Every day, thousands of people fall for hundreds of different scams.
There are the e-mails claiming they have won a prize — all the recipient has to do is send a bank account number. Of course such information should not be shared but people do it anyway.
There are Craigslist ads for apartments that don’t exist. The scammers are trying to obtain credit card information and bank account and Social Security numbers so they can steal your identity.
Many scams are old, such as “lotteries” seeking service-fee payment from “winners.” But with technology such as text messaging, scammers have more ways than ever to do their dirty work.
Why are so many of us so gullible? Kase Chong, marketing director of Scambook, a Los Angeles company that helps consumers resolve complaints of all kinds, said scammers prey on a need, most often to save or make money quickly.
The elderly, especially, are being targeted by scammers.
‘‘There are three things that open the elderly up to being scammed,’’ Chong said. ‘‘They might have a nest egg. They have a more trusting sense, and they also tend to not be as familiar with technologies such as text messaging. They have pride. They don’t want to ask questions they should be asking.’’
This past year, Scambook received reports of elderly people being scammed on the legitimate dating website Christian Mingle. One woman mortgaged her house and sent $80,000 to a man she had never met who established an online relationship with her, Chong said. That money was not recovered.
Scambook listed the three top frauds it saw in third-quarter 2012:
1. Free Best Buy $1,000 gift card: A spam text message disguised as an official offer from Best Buy attempts to gain financial information or other private data.
2. HCG Ultra: A diet supplement described by more than 240 Scambook users as misleading, with alleged connections to phishing —a fraudulent attempt to acquire personal information through e-mail — and social media hacking.
3. SurveyCruise.com: A telemarketing call targets mobile phone users and tries to obtain information through a free-cruise offer.
Consumers can go to www.scambook.com to see the types of complaints being made.
If you feel you have been wronged by a company, you can get help from Scambook. Enter the name of the company, person, or phone number, then select the complaint type. There is no charge.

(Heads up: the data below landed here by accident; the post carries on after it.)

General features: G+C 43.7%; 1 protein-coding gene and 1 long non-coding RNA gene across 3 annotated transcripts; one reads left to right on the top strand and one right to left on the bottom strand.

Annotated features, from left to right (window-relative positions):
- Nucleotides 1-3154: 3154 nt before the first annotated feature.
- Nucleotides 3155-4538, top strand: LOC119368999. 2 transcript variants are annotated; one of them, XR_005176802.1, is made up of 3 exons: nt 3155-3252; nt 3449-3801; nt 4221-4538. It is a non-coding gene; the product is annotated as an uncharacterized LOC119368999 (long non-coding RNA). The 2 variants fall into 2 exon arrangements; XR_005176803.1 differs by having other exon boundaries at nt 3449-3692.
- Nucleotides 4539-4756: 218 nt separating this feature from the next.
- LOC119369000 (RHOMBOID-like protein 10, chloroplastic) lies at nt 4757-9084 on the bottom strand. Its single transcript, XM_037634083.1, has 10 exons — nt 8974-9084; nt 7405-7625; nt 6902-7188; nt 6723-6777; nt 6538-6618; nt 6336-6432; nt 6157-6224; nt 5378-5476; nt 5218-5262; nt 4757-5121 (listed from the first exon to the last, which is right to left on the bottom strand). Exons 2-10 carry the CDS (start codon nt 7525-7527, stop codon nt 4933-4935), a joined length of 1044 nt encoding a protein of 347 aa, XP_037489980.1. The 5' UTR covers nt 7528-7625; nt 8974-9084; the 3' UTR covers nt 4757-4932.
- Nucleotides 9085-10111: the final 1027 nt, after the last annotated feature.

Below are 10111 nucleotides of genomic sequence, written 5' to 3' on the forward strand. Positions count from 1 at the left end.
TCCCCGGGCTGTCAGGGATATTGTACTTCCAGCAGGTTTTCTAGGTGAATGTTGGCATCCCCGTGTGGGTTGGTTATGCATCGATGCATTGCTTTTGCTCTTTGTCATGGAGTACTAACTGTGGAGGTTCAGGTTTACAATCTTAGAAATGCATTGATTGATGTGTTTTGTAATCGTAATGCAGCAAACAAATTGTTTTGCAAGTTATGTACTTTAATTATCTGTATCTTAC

After you submit a complaint, you can view your complaint status. Scambook will notify you of any updates. Scambook accepts all types of complaints, such as those about bad service, false advertising, and deceptive business practices.The company says it has resolved close to $1 billon in reported damages since it was started in 2011.
Craigslist is popular with scammers. Here are Scambook’s tips about that site:
►Trust your instincts: If an ad seems phony, don’t proceed.
►Stay local: Craigslist is designed to be city/region specific. If anyone makes excuses for why they cannot meet, it’s a red flag.
►Avoid wire transfers, cashier’s checks, and money orders: If something goes awry when making a wire transfer (through MoneyGram, for example), the money will not be protected. Exchange cash instead, with large transactions being performed in a bank.
►Never use online escrow: If someone insists on using an escrow website, cancel the transaction immediately. Online escrow sites are often run by scammers.
►Don’t commit without seeing the goods: Make sure an item is up to standards.
►Don’t fall for job scams: Be wary of ‘‘employers’’ who don’t require an interview, and visit the job’s physical location prior to sending personal information.
►Craigslist doesn’t certify listings: Anyone who claims to be ‘‘certified’’ or ‘‘guaranteed’’ by Craigslist is probably a scammer.
►Research the buyer/seller: Use both Scambook and Google to search for the person’s name, e-mail, or business name.
►Don’t offer more personal data than necessary: Don’t release personal information in a public listing. The only information consumers need to list in a Craigslist ad could be a free disposable phone number created by Google Voice. If someone needs to retrieve an item from a home address, put the item outside and do not let the buyer in.